By Haunani Kane, Ph.D.
As a young voyager and navigator, you are introduced to different schools by your kumu – places you go to study and build your skills. Often, we start from land.
For those of us from Oʻahu we may hike up Makapuʻu to study the swells, and head to Lānaʻi lookout to become familiar with Newe (also known as Hānaiakamālama or the Southern Cross). We each have our favorite spots to watch the stars as they first puka above the horizon in the east and return in the west.
These places are special. After countless hours of quietly staring, learning, and memorizing patterns you begin to build pilina (relationships) with these places and generations of teachers and students.
One of these special schools is Papahānaumokuākea. As you prepare for a deep-sea voyage you need to learn how to “see” a faraway island from the middle of the ocean. Sailing to Papahānaumokuākea teaches us the clues of an approaching island – how to feel changes in the open ocean swells, distinguish the patterns of seabirds from those that live on land, and begin to recognize the subtle characteristics of low-lying islands as they grow above the horizon.
Nīhoa, the closest of our ancestral islands, is located approximately 120 miles northwest of Niʻihau. With steady winds you can make this trip in about 24 hours.
Nainoa [Thompson] compares finding Nīhoa to trying to see Mānana island (Rabbit Island off Waimānalo, Oʻahu), from the Kona coast of Hawaiʻi island. It is close enough to paddle and far enough away to experience all the feelings of being on an open ocean voyage.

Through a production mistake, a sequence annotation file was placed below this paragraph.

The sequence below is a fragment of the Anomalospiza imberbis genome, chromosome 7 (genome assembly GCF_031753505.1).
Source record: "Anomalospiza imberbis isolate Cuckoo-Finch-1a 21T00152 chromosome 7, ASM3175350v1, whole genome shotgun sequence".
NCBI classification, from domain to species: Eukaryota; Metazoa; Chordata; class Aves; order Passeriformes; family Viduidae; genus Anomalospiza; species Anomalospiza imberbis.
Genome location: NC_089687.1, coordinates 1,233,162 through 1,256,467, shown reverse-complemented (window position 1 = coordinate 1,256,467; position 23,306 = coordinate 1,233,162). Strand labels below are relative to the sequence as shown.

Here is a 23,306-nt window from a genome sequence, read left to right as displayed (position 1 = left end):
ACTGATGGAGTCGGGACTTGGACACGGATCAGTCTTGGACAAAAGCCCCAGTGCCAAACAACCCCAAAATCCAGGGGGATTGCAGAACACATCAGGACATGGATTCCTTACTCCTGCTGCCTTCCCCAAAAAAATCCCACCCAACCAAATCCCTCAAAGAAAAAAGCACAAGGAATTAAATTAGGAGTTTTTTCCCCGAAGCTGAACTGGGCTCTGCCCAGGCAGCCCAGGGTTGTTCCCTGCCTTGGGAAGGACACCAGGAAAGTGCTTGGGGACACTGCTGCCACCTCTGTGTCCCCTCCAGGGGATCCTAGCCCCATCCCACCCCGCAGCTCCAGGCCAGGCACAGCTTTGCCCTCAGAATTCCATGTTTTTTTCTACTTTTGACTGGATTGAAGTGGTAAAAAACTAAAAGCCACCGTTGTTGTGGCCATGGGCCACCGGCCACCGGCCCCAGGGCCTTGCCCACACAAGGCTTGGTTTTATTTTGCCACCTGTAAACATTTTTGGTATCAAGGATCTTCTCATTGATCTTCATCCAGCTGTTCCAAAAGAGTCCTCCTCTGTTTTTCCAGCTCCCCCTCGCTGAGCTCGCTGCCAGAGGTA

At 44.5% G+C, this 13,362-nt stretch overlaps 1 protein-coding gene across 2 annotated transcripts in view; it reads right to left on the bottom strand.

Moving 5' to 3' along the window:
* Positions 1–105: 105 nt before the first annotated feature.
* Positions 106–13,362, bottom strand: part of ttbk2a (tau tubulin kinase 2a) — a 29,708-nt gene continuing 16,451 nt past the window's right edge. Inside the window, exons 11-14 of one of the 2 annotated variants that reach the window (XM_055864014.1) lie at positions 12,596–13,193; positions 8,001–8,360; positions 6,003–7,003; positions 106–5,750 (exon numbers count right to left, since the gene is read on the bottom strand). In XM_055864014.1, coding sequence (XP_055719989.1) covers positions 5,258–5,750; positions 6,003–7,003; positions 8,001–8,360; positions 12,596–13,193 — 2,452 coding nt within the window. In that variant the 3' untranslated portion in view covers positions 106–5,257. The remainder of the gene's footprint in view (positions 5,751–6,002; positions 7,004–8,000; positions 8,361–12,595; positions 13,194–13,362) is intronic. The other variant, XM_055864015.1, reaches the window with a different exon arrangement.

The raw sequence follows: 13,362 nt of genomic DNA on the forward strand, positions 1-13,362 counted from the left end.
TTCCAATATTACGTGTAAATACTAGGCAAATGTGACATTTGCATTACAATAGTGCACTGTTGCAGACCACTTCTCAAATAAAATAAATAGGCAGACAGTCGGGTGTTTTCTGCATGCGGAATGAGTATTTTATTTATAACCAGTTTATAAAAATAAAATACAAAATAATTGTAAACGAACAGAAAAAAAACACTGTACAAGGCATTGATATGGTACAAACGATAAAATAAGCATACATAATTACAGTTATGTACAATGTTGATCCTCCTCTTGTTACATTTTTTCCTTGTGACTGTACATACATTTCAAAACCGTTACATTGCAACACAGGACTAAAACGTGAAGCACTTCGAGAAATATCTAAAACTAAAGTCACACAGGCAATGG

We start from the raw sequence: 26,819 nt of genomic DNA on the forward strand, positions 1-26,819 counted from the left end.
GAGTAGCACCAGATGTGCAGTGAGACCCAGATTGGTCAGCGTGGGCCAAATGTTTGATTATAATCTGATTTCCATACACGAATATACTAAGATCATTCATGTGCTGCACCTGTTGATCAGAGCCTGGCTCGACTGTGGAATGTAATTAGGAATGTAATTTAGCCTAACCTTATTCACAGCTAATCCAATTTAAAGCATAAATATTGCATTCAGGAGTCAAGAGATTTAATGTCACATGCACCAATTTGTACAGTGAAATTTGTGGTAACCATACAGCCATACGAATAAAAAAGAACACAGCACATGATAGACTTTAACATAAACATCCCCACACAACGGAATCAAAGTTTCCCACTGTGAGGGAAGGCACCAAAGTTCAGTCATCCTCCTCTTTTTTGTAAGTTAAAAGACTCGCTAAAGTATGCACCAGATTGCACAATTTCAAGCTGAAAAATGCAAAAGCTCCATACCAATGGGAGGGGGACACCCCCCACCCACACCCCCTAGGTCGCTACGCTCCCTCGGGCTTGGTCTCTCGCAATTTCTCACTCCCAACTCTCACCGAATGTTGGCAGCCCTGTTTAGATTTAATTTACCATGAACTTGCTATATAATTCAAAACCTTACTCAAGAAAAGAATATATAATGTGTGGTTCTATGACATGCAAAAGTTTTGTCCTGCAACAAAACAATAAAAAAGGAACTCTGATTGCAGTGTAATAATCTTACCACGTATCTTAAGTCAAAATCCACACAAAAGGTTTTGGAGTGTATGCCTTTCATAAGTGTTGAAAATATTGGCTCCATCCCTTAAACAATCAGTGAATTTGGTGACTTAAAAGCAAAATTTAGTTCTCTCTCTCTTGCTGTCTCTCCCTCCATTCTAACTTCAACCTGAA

Our voyage to Nīhoa begins off the coast of Niʻihau. We align the back of the waʻa (canoe) with Pānīʻau, the highest mountain (approximately 1,200 ft) on Niʻihau and sail slightly north of the setting sun.
On a clear night, Kūmau (also known as Hōkūpaʻa or the north star) will sit on the right side of the canoe, slightly forward of the back beam. Kūmau is your best friend on this voyage. The young navigator and crew will learn to feel the swells and wind, how to keep track of speed and distance, and how to communicate and guide their crew.
Most importantly, this voyage will teach generations of voyagers how to lead and work together as an ʻohana. After 24 hours of being awake, slightly groggy eyes will witness for the first time a jagged, hazy island emerge from the sea. They will greet her like they would their most cherished kupuna with mele, oli, and possibly lei, pōhaku, paʻakai or wai from their homes.
For those of us who have made the voyage to Papahānaumokuākea we all agree that this experience has had an everlasting impact on our lives. We have a collective dream to normalize voyages on waʻa to Nīhoa and beyond. Imagine offshore of Nīhoa or within the lagoon of Lalo – Hōkūleʻa, Hikianalia, Makaliʻi, Namahoe, and Moʻokiha o Piʻilani – a fleet of voyaging canoes, their students and the generations before and after.
Guest author Haunani Kane, Ph.D., is a scientist, surfer, and voyager from Kailua, Oʻahu. Currently an assistant professor at the University of Hawaiʻi at Mānoa, Haunani’s life is guided by the values and storied history of her kūpuna (ancestors).